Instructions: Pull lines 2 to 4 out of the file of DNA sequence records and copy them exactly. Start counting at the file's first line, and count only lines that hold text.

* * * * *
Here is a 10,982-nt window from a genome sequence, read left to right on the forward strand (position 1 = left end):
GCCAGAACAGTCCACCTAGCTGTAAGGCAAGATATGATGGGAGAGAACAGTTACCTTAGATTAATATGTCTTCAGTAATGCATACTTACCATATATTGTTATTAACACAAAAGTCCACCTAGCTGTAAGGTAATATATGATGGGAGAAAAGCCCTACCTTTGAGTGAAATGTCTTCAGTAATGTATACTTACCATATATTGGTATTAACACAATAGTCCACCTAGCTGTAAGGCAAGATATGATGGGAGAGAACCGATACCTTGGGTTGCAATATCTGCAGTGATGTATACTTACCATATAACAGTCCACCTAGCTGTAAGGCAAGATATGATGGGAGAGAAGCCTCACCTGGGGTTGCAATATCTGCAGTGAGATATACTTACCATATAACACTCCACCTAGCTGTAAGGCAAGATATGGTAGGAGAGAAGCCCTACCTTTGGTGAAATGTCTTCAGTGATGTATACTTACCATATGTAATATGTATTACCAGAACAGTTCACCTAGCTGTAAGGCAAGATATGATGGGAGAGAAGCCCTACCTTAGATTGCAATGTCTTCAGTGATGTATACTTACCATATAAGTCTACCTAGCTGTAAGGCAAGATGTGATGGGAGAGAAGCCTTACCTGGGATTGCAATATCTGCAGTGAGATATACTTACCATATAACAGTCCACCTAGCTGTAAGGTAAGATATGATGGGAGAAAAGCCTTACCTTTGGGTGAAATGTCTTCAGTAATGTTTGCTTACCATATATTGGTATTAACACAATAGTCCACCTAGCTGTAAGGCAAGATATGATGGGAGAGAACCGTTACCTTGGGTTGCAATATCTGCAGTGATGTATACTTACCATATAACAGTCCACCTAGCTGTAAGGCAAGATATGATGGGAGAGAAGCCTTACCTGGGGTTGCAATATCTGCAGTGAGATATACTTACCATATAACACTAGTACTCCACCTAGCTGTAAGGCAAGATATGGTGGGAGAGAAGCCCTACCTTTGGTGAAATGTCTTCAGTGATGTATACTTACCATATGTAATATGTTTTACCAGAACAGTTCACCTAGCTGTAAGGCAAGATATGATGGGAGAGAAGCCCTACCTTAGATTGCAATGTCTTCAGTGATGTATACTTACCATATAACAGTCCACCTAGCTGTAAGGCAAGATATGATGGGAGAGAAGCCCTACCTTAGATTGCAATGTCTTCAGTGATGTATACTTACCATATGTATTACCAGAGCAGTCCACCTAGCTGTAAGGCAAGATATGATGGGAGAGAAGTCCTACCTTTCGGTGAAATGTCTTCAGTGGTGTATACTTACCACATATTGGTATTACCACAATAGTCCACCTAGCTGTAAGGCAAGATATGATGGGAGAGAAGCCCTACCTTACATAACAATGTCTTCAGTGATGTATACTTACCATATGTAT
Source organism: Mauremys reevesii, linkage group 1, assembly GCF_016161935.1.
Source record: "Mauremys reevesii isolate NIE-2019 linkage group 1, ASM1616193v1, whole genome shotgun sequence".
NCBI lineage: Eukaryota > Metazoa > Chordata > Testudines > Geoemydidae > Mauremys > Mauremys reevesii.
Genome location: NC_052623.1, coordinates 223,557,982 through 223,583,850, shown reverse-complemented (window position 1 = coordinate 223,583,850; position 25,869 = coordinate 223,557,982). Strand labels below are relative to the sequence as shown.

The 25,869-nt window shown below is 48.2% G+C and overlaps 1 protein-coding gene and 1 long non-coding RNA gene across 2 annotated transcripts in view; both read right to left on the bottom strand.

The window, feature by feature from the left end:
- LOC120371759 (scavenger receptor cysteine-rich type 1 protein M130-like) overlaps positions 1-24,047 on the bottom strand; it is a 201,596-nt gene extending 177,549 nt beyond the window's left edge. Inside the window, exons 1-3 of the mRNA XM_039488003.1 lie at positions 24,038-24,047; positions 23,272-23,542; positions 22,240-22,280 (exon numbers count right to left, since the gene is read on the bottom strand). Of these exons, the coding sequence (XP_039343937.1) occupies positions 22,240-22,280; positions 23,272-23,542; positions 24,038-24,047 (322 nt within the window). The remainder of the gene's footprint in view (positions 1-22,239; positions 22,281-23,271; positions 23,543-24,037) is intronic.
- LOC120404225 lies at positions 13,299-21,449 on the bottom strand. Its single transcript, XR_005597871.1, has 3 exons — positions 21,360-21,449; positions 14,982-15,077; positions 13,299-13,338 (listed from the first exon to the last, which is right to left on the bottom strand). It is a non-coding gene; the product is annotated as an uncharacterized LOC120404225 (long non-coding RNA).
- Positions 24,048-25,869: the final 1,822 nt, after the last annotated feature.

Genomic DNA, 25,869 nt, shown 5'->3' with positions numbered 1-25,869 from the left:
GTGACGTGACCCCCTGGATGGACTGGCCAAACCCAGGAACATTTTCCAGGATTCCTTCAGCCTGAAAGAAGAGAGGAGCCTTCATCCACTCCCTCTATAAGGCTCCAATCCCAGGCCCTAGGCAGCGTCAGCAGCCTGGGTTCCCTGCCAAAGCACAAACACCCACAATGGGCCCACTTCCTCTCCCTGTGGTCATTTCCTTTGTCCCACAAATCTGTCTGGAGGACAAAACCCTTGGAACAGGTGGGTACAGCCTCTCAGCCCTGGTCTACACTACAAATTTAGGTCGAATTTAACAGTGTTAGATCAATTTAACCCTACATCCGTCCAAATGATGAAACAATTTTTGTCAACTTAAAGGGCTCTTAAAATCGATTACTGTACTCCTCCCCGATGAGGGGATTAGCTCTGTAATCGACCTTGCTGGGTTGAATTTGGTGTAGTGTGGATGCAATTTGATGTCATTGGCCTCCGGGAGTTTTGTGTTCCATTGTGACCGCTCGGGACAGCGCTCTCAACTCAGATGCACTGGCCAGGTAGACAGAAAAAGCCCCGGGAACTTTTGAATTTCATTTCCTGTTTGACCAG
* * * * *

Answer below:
GCCAGAACAGTCCACCTAGCTGTAAGGCAAGATATGATGGGAGAGAACAGTTACCTTAGATTAATATGTCTTCAGTAATGCATACTTACCATATATTGTTATTAACACAAAAGTCCACCTAGCTGTAAGGTAATATATGATGGGAGAAAAGCCCTACCTTTGAGTGAAATGTCTTCAGTAATGTATACTTACCATATATTGGTATTAACACAATAGTCCACCTAGCTGTAAGGCAAGATATGATGGGAGAGAACCGATACCTTGGGTTGCAATATCTGCAGTGATGTATACTTACCATATAACAGTCCACCTAGCTGTAAGGCAAGATATGATGGGAGAGAAGCCTCACCTGGGGTTGCAATATCTGCAGTGAGATATACTTACCATATAACACTCCACCTAGCTGTAAGGCAAGATATGGTAGGAGAGAAGCCCTACCTTTGGTGAAATGTCTTCAGTGATGTATACTTACCATATGTAATATGTATTACCAGAACAGTTCACCTAGCTGTAAGGCAAGATATGATGGGAGAGAAGCCCTACCTTAGATTGCAATGTCTTCAGTGATGTATACTTACCATATAAGTCTACCTAGCTGTAAGGCAAGATGTGATGGGAGAGAAGCCTTACCTGGGATTGCAATATCTGCAGTGAGATATACTTACCATATAACAGTCCACCTAGCTGTAAGGTAAGATATGATGGGAGAAAAGCCTTACCTTTGGGTGAAATGTCTTCAGTAATGTTTGCTTACCATATATTGGTATTAACACAATAGTCCACCTAGCTGTAAGGCAAGATATGATGGGAGAGAACCGTTACCTTGGGTTGCAATATCTGCAGTGATGTATACTTACCATATAACAGTCCACCTAGCTGTAAGGCAAGATATGATGGGAGAGAAGCCTTACCTGGGGTTGCAATATCTGCAGTGAGATATACTTACCATATAACACTAGTACTCCACCTAGCTGTAAGGCAAGATATGGTGGGAGAGAAGCCCTACCTTTGGTGAAATGTCTTCAGTGATGTATACTTACCATATGTAATATGTTTTACCAGAACAGTTCACCTAGCTGTAAGGCAAGATATGATGGGAGAGAAGCCCTACCTTAGATTGCAATGTCTTCAGTGATGTATACTTACCATATAACAGTCCACCTAGCTGTAAGGCAAGATATGATGGGAGAGAAGCCCTACCTTAGATTGCAATGTCTTCAGTGATGTATACTTACCATATGTATTACCAGAGCAGTCCACCTAGCTGTAAGGCAAGATATGATGGGAGAGAAGTCCTACCTTTCGGTGAAATGTCTTCAGTGGTGTATACTTACCACATATTGGTATTACCACAATAGTCCACCTAGCTGTAAGGCAAGATATGATGGGAGAGAAGCCCTACCTTACATAACAATGTCTTCAGTGATGTATACTTACCATATGTAT
Source organism: Mauremys reevesii, linkage group 1, assembly GCF_016161935.1.
Source record: "Mauremys reevesii isolate NIE-2019 linkage group 1, ASM1616193v1, whole genome shotgun sequence".